I’d already been briefed on a lot of drupa 2016 news before I left home so I wasn’t really expecting much to surprise me when I arrived in Germany. I was wrong. I’ll name four announcements or technology demonstrations that truly surprised me. I’d argue that each of these was strategically designed to make a simple statement to the effect of: “Hey everybody, we can do this.” These types of developments are what make a mega-show like drupa so special.
These are the items that caught me off guard: Read more »
Jim Hamilton, Jeff Hayes, Ron Gilboa, Ralf Schlozer and Ryan McAbee
Jun 14, 2016
After digesting a week of meetings at drupa 2016 (May 31st to June 10th, Düsseldorf, Germany) along with plenty of good German food and beer, the InfoTrends analyst team believes the show can be characterized by five major themes:
- Inkjet 3.0 –After important advances in production inkjet printing at drupa 2008 and 2012, this drupa can be considered “inkjet drupa 3.0” because of new and improved print heads, higher quality levels, wide printhead arrays, improved performance on a range of substrates, and expansion across a range of document, packaging, and decorative applications. These developments have brought digital printing into the mainstream. All of the leading offset press manufacturers are now committed to a digital print strategy, and though for some there is an important component that is based on electrophotography, it is the high productivity levels of inkjet that have convinced them that there is a place for digital print in production environments.
- Digital printing of packaging – Though digital printing of packaging is certainly being influenced by inkjet, the major theme in this area is process automation. Digital printing, digital embellishment, and digital die-cutting were seen integrated across many production lines for labels, folding cartons, corrugated packaging, and even some direct-to-shape applications. Despite its commercial print heritage, drupa is morphing into a show with a significant package printing component. Meeting the needs of different segments of the packaging market is a challenge that requires effective software, workflow, and finishing if the true advantages of digital print for the entire supply chain are to be gained. It’s not clear today that digital printing system vendors have fully grasped the magnitude of this.
- B1 digital – Many commercial printers have an almost emotional attachment to the B1-format press platform that has served them so well for offset printing. The new generation of B1-format digital printing devices appeals to them because they can see how they would fit easily into their production lines with minimal disruption (despite the fact that smaller digital devices might be just as efficient and/or cost effective). drupa 2016 saw the arrival of larger format digital cut-sheet color printing systems as well as off-line systems for special effects such as spot gloss, dimensional effects, and metallic foils. The progress in B1 sheet-fed design is facilitated by wider inkjet arrays that benefit from the latest advances in inkjet head technology. The challenge for any of these larger format digital printing devices is to meet the production requirements for quality, consistency, substrate support, and color registration while performing at high speed. Also important is integration of finishing technologies that leverage the benefits of digital print. Therefore laser cutting and creasing, particularly for folding carton applications, is also advancing, and for some of these devices the focus is on a B1 sheet size. For the off-line digital devices used for special effects, the B1 sheet size opens up sizeable opportunities because these systems are capable of supporting conventional presses as well as digital printers.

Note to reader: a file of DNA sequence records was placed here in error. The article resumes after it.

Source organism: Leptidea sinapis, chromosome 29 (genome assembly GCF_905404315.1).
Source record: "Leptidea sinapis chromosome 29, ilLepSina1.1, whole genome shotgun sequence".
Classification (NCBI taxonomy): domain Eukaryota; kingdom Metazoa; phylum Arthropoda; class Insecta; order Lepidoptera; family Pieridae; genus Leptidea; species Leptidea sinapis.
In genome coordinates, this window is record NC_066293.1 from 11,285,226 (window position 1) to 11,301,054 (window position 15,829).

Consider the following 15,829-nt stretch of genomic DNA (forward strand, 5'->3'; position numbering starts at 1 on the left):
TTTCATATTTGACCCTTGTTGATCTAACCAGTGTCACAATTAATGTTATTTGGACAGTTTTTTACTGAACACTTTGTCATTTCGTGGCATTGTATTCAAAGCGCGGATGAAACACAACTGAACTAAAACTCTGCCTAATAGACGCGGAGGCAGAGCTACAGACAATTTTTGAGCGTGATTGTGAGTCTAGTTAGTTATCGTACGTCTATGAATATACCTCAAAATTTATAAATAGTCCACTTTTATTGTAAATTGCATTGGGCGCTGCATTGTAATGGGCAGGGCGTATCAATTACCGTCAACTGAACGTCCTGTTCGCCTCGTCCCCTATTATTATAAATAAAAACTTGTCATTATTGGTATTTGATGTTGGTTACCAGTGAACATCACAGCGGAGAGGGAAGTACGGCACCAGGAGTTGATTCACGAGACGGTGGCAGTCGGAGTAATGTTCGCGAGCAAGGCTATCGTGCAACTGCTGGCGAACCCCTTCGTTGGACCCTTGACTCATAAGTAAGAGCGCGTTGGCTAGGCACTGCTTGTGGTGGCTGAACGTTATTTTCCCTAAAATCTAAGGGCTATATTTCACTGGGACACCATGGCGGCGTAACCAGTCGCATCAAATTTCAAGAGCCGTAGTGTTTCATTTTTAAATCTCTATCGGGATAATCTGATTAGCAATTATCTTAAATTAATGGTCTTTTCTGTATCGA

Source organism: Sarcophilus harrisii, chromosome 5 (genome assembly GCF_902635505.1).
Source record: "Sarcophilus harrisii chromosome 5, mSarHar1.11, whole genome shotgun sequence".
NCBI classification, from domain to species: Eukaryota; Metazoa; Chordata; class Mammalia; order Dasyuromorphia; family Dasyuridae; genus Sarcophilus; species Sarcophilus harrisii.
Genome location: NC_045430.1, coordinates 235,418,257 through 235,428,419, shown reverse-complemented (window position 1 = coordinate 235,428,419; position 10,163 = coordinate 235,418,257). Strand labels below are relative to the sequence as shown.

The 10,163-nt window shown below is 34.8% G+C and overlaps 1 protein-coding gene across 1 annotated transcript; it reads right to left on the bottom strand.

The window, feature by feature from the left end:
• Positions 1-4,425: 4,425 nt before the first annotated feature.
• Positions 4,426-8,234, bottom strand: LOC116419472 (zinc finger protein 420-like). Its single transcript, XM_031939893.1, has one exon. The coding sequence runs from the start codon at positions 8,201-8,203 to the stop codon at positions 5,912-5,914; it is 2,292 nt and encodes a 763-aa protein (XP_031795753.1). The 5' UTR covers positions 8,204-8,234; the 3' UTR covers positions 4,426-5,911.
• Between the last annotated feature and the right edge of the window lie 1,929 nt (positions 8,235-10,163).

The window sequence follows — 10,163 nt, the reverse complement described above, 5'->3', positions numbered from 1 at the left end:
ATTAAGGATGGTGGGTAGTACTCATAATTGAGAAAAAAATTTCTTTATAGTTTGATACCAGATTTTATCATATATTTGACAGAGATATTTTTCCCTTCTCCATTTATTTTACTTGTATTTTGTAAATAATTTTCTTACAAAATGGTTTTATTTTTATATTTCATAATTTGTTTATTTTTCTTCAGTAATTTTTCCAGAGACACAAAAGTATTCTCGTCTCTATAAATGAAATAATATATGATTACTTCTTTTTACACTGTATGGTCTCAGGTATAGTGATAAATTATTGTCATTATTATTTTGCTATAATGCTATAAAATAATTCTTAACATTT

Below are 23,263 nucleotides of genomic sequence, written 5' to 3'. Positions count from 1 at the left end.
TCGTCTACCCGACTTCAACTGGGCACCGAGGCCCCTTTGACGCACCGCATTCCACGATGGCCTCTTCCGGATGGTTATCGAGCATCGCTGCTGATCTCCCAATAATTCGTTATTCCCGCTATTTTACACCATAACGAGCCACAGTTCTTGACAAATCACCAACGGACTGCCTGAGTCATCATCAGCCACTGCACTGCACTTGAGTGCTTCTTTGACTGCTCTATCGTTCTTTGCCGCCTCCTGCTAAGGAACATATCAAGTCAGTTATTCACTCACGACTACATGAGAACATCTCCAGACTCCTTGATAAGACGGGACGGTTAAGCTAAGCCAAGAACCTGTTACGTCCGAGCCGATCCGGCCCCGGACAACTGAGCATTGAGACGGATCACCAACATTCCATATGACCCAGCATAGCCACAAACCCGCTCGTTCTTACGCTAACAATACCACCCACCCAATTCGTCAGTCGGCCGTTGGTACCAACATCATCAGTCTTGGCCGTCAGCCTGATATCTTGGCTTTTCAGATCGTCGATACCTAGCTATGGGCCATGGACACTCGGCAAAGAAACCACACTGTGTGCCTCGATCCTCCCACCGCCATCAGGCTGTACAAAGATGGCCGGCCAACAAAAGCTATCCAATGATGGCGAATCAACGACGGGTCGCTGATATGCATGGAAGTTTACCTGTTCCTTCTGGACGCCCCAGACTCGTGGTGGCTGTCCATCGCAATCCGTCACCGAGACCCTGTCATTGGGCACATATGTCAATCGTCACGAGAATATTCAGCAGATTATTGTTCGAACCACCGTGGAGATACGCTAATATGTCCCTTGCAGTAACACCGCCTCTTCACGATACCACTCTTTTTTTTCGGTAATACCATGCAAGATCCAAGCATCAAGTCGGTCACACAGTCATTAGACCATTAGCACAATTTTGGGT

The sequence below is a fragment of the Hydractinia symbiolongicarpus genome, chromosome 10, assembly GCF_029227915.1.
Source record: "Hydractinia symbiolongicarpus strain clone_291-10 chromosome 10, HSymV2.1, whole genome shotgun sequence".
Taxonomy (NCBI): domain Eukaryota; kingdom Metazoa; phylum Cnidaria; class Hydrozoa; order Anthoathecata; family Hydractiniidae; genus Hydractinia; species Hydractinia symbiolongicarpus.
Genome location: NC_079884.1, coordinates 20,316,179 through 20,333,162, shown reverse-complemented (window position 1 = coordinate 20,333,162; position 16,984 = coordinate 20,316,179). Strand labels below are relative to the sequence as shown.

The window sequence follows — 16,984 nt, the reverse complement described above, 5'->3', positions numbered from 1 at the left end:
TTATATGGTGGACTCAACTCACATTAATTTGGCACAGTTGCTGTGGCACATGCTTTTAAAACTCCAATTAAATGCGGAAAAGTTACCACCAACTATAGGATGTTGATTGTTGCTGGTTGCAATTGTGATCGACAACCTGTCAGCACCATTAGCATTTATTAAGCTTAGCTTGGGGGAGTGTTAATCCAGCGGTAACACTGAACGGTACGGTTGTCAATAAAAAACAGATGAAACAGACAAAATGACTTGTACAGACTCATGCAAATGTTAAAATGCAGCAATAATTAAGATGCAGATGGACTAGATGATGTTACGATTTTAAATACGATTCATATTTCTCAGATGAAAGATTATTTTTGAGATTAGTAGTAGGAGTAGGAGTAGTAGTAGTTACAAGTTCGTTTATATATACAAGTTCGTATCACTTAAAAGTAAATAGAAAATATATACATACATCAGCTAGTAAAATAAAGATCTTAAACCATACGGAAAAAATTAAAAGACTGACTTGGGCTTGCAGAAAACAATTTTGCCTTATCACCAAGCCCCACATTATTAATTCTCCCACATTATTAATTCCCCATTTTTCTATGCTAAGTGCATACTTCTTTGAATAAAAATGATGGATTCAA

- Special effects – Offset print processes have typically excelled at special effects beyond process color such as spot gloss, flood coats, foils, and corporate color matching. This kind of embellishment is now accelerating for digital print. Electrophotographic devices are using effects like printed metallic, dimensional, clear gloss, spot colors, fluorescent, security and other embellishments to differentiate the printed products and provide added value. Inkjet, particularly with ultraviolet (UV) curing inks, is extending this with some eye-popping results that leverage dimensional clear and metallic foil. The use of hybrid configurations, including those that leverage electrophotography and inkjet together, will have compelling applications in commercial and packaging markets. Many of the off-line special effect solutions, as noted above, are able to support larger format conventional sheet sizes, which opens their market impact significantly.